This Memorial Day, while many Americans are grilling hot dogs, watching NASCAR, and enjoying an extra day of freedom, thousands of unsuspecting Britons will find themselves newly christened criminals. The executive anonymously flaming a rival company in an online chat room, the publicist posting unsigned comments about a new product throughout the blogosphere, the author reviewing his own book on Amazon under a pseudonym -- beginning at midnight on May 26th in the UK, all could face hefty fines and up to two years in prison under the revised Consumer Protection and Unfair Trading Regulations.
All this, just when marketers were starting to have some real fun.
"The consumer is now in charge!" Advertising gurus love this phrase. They've been trumpeting it from their corner office windows over Madison Ave for years. But why the jubilant cries? If they truly believed advertising had lost its power, wouldn't they be jumping out those very windows -- or at least closing up shop and hanging out the "For Lease" signs? No, advertisers haven't been sitting idly by over the past decade while new technologies and fractured media channels siphon off their revenue streams. They've evolved, adopting and adapting the same Web 2.0 tools that have empowered their customers.
But as lawmakers in the UK have figured out, when marketers mingle among consumers, the results are often more artifice than advertising. Posing as consumers and littering the Internet with bogus comments and reviews, today's unscrupulous marketers champion their wares via fake blogs ("flogs"), artificial grass-roots campaigns ("astroturf"), and surreptitious product placements in every corner of new media. Sony, McDonald's, and Coca-Cola have all been caught funding flogs in recent years. Marketers for Wal-Mart were operating a trio of propaganda generating flogs when they were exposed in 2006 -- one that touted the company's "positive contributions to working families," one that sought to discredit negative statements about the company by unions and the media, and the infamous "Wal-Marting Across America" blog, a misguided attempt at PR in which two adoring "customers" crossed the countryside, parked their RV in Wal-Mart parking lots, and extolled the megaretailer's many unsung virtues.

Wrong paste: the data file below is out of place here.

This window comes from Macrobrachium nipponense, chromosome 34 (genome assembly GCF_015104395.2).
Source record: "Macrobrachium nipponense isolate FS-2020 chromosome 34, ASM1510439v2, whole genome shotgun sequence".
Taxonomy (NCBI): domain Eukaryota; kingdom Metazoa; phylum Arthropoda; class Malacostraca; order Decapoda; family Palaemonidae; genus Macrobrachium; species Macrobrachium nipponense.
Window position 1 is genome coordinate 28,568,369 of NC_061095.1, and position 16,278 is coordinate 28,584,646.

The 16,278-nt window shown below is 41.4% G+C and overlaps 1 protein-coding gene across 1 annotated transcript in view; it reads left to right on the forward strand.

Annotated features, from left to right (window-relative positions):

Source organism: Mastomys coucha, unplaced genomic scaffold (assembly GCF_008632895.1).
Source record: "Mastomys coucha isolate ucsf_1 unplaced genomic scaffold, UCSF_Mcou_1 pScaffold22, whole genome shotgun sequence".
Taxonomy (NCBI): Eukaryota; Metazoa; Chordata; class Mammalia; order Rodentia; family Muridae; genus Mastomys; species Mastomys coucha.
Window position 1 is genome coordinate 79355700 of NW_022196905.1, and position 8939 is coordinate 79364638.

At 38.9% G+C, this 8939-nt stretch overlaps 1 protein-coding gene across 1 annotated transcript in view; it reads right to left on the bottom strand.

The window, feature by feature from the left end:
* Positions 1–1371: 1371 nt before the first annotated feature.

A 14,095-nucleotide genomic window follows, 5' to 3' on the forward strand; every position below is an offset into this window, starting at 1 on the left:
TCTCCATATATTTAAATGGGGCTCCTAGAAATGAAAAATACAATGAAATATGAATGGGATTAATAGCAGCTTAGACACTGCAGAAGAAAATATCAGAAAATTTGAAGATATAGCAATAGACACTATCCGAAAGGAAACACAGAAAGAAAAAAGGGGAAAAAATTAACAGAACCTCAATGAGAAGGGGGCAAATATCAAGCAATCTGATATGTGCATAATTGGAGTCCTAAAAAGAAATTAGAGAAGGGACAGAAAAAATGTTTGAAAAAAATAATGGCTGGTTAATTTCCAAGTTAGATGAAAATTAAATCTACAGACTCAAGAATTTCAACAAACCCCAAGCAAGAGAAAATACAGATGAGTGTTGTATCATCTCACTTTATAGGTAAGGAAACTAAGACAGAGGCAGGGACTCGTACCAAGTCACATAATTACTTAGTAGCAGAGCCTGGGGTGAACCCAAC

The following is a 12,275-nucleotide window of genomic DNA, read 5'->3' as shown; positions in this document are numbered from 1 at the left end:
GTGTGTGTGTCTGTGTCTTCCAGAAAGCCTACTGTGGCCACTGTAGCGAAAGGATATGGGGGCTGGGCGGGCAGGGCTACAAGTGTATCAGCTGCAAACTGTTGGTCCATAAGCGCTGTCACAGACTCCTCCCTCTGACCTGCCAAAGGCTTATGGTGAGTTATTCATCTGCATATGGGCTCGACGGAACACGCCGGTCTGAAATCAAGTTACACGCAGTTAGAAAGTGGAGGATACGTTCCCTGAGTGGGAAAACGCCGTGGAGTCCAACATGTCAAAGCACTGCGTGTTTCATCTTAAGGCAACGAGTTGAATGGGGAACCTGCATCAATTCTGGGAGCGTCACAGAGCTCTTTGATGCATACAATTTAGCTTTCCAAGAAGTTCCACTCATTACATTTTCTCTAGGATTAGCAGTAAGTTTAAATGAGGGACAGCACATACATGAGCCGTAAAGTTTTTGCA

While company execs typically blame outside firms and low-level flacks, even princes of the C-suite have been discovered posing and posting as anonymous paupers. John Mackey, CEO of Whole Foods, spent a decade praising Whole Foods and knocking competitors on Yahoo message boards under a pseudonym before his online double life came to an end in a New York Times expose last summer. This week, after looking into the incident, the SEC gave him a pass -- a development that no doubt offered some small comfort to Steve Grover. Formerly a VP at Burger King, Grover was fired last week after he was caught attacking a farmworker advocacy group under his daughter's screen name -- surfxaholic36. Under the new UK guidelines, Mackey and Grover could have faced jail time.
But the future of marketing isn't about marketers acting like customers, it's about customers acting like marketers. In a matter of just three to four years, increasingly formalized word-of-mouth marketing initiatives have swept the advertising industry. No wonder. Nine out of ten people turn to friends and family first for product recommendations. Spotting a venerability, advertisers are swooping in. The Word-of-Mouth Marketing Association now counts hundreds of well-known brands among its members -- from Apple to Hilton to Kraft -- and expects spending on WOM campaigns to reach nearly a billion dollars this year. BzzAgents, one of the leading word-of-mouth marketing firms, claims a network of 400,000 consumers in the US and UK, with 2,000-4,000 new members signing up every week. Procter & Gamble's Tremor and Vocalpoint programs, WOM networks aimed at teens and moms, respectively, have amassed 850,000 members -- 250,000 of them teenagers. That means almost one in every 100 US teens is working with P&G. Neither Tremor nor Vocalpoint require members to reveal their affiliation while recommending products, handing out coupons, and generally "spreading the word" to family and friends about everything from soap to hip-hop albums.
Such is the irony of the UK's new regulatory guidelines -- they can't protect consumers from themselves. Even as lawmakers attempt to keep marketers at arms length, we're welcoming them with open arms. Or, at the very least, inviting them to Monday's BBQ, turning on the race, and listening courteously when they offer us a handful of coupons for their favorite brand of hot dogs.